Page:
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Here are five things you must know for Thursday, Aug. 17:
1. -- U.S. stock futures declined on Thursday, Aug. 17, as investors continued to digest signs the Federal Reserve could begin to unwind its balance sheet as soon as its next meeting.
In minutes from its July meeting, members of the Fed's monetary policy committee said they wanted to wait for an "upcoming" meeting to begin debt reduction. Several members were ready to announce a start date at the July meeting, indicating a willingness to take the first step soon, possibly in September as many economists anticipate.
The Fed had previously said it would implement changes to its balance sheet "relatively soon," provided the economy expands as expected. The central bank currently holds $4.5 trillion in Treasuries and mortgage-related bonds, purchased to buoy U.S. growth after the financial crisis, and shedding some of them would likely tighten monetary conditions in the same way an interest-rate hike would.
Fed members also discussed concerns over inflation trends. Members said they could "afford to be patient ... in deciding when to increase the federal funds rate further" and that it was imperative to wait until "incoming information confirmed that the recent low readings on inflation were not likely to persist."
The central bank left the federal funds rate at 1% to 1.25% at that meeting, as widely expected. Another rate hike is not anticipated until at least December. Even then, chances of a year-end increase are only at 49.2%, according to CME Group fed funds futures.
"We know the Fed has a rate destination in mind, and a stated goal of three this year, but what remains to be seen is if they deliver this year or next," said Mike Loewengart, vice president of investment strategy at E*TRADE. "Many will be keeping a watchful eye on inflation. If we see improvement on that front, there's a good chance we'll see more action in 2017."
Adjusted earnings dropped 3%, while revenue declined 4%. Non-GAAP profit of 61 cents a share was in-line with estimates. Revenue of $12.13 billion came in $60 million higher than estimated. Sales have fallen for the past seven straight quarters in a row.
By segment, Cisco's core switching and routing businesses saw another quarter in decline, falling 9% year-over-year. Data center and collaboration fell 4% and 2%, respectively.
Cisco expects further drops in sales over its first quarter. The networking tech developer anticipates a 1% to 3% decline in first-quarter revenue and earnings of 59 cents to 61 cents a share, wrapping estimates of 60 cents.
Retail earnings have dominated the tailend of the reporting season. Disappointing earnings from J.C. Penney (JCP - Get Report) , Advanced Auto Parts Inc. (AAP - Get Report) , and Coach Inc. (COH have countered positive reports from Target Corp. (TGT - Get Report) , TJX Companies Inc. (TJX - Get Report) , and Home Depot Inc. (HD - Get Report) .
Around 92% of S&P 500 companies have reported earnings so far this season. Of those, 73.7% have exceeded earnings estimates, above the historical average of 64%, according to Thomson Reuters data. More than 68% have topped revenue consensus, also above an average of 59%.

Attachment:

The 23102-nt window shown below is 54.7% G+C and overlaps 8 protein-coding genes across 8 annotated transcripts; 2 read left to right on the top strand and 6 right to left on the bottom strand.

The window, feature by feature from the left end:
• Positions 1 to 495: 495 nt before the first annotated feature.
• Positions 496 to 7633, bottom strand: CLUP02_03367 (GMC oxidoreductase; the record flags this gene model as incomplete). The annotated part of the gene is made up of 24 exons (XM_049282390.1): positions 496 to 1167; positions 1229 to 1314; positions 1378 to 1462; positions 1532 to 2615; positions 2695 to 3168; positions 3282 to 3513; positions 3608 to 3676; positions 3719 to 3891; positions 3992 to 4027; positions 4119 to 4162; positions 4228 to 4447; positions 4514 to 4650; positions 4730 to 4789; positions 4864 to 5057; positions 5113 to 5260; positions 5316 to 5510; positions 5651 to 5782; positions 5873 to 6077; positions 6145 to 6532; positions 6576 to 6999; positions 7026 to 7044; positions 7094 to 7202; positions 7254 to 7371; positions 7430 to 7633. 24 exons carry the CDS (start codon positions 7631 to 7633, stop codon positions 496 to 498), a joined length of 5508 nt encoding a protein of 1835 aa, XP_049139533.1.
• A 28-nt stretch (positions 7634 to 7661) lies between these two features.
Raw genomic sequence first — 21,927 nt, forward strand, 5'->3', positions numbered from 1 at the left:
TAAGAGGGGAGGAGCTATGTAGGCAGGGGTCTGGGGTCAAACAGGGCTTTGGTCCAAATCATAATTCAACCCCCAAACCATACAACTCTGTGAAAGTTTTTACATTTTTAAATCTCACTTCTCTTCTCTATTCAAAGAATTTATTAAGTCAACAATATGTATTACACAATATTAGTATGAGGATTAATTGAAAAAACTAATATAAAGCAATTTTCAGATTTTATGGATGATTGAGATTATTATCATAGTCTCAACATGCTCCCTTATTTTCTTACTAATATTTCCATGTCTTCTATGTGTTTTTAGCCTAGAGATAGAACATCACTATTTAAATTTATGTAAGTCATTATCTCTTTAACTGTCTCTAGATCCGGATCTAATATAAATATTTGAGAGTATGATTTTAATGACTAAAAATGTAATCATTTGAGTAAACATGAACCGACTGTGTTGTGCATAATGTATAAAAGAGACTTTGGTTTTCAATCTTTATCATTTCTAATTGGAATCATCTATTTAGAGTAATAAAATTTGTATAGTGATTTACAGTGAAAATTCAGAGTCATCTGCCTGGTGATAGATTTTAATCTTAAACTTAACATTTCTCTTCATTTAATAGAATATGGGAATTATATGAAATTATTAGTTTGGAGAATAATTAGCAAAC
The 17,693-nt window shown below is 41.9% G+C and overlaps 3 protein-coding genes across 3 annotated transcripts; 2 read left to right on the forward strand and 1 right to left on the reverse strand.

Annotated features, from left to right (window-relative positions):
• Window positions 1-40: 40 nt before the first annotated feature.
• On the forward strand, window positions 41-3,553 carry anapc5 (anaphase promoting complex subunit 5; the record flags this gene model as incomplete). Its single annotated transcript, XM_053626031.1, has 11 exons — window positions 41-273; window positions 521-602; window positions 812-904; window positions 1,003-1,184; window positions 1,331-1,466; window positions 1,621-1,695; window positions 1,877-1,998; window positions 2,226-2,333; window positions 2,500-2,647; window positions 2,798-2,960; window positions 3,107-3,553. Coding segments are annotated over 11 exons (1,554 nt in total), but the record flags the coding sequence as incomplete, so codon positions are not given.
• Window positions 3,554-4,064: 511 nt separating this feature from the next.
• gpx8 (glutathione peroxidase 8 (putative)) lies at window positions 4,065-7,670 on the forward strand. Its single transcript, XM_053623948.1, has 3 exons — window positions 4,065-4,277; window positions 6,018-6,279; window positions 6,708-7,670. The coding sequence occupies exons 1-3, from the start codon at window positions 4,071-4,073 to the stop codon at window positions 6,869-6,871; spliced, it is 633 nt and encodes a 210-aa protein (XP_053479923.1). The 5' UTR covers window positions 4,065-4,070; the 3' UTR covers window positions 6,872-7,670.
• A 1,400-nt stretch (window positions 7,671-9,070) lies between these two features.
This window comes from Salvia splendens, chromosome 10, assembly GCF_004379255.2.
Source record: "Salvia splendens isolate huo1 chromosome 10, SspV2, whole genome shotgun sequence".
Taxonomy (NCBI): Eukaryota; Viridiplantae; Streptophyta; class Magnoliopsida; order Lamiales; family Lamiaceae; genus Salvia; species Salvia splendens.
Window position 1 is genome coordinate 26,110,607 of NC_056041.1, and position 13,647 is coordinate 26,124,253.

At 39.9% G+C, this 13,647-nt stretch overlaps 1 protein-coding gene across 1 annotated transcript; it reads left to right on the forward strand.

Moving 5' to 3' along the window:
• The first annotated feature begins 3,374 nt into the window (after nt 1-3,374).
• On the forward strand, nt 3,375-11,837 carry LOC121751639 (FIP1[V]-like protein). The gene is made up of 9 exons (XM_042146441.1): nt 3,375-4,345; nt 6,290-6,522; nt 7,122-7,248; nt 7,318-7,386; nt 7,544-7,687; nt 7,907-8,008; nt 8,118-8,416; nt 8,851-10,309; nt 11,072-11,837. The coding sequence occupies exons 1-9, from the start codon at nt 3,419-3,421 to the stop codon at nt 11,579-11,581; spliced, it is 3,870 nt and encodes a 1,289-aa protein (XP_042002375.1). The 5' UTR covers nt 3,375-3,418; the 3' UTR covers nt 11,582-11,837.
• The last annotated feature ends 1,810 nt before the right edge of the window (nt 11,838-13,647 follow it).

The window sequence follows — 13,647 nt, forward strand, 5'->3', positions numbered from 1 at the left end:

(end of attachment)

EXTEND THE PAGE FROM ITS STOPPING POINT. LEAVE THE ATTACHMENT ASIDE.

"Strong earnings continue to provide support for the stock market at elevated valuations, with the potential for more support from a reduced corporate tax rate next spring," Burt White, chief investment officer for LPL Financial, said in a note. "We believe near double-digit earnings growth is achievable this year (consensus expectations are roughly +10%) and potentially in 2018 as well."
Consumer discretionary and staples stocks have seen the slowest earnings growth, up 3.6% and 4.6%, respectively.4. -- The economic calendar on Thursday includes the Philadelphia Fed Business Outlook Survey for August at 8:30 a.m. ET, and industrial production for July at 9:15 a.m. ET. Weekly jobless claims will be out as normal at 8:30 a.m.
5. -- President Donald Trump continued to face criticism for his response to violence in Charlottesville, VA, over the weekend, this time from the business community.
Trump announced Wednesday afternoon that he would disband both the manufacturing council and the Strategic and Policy Forum. The former had never convened, while the latter had only met twice. Trump's hand was forced after several members of the manufacturing council resigned. His comments on the violence were interpreted as sympathetic to white supremacists after he condemned violence on "many sides."
Campbell Soup Co. (CPB - Get Report) CEO Denise Morrison and 3M Co. (MMM - Get Report) CEO Inge Thulin resigned from Trump's manufacturing council earlier Wednesday. Merck (MRK - Get Report) CEO Ken Frazier was the first executive to exit Trump's manufacturing council, announcing his resignation on Monday morning.
Apple Inc. (AAPL - Get Report) CEO Tim Cook also criticized Trump in a memo to employees. Cook described the events in Charlottesville as "repulsive" and said he disagreed with Trump over the idea that the two sides were equally to blame for the deadly clash between far-right Nazi sympathizers and those protesting against them.
"Equating the two runs counter to our ideals as Americans," Cook wrote according to the Wall Street Journal.
"What occurred in Charlottesville has no place in our country," he wrote. "We must not witness or permit such hate and bigotry in our country, and we must be unequivocal about it. This is not about the left or the right, conservative or liberal. It is about human decency and morality."
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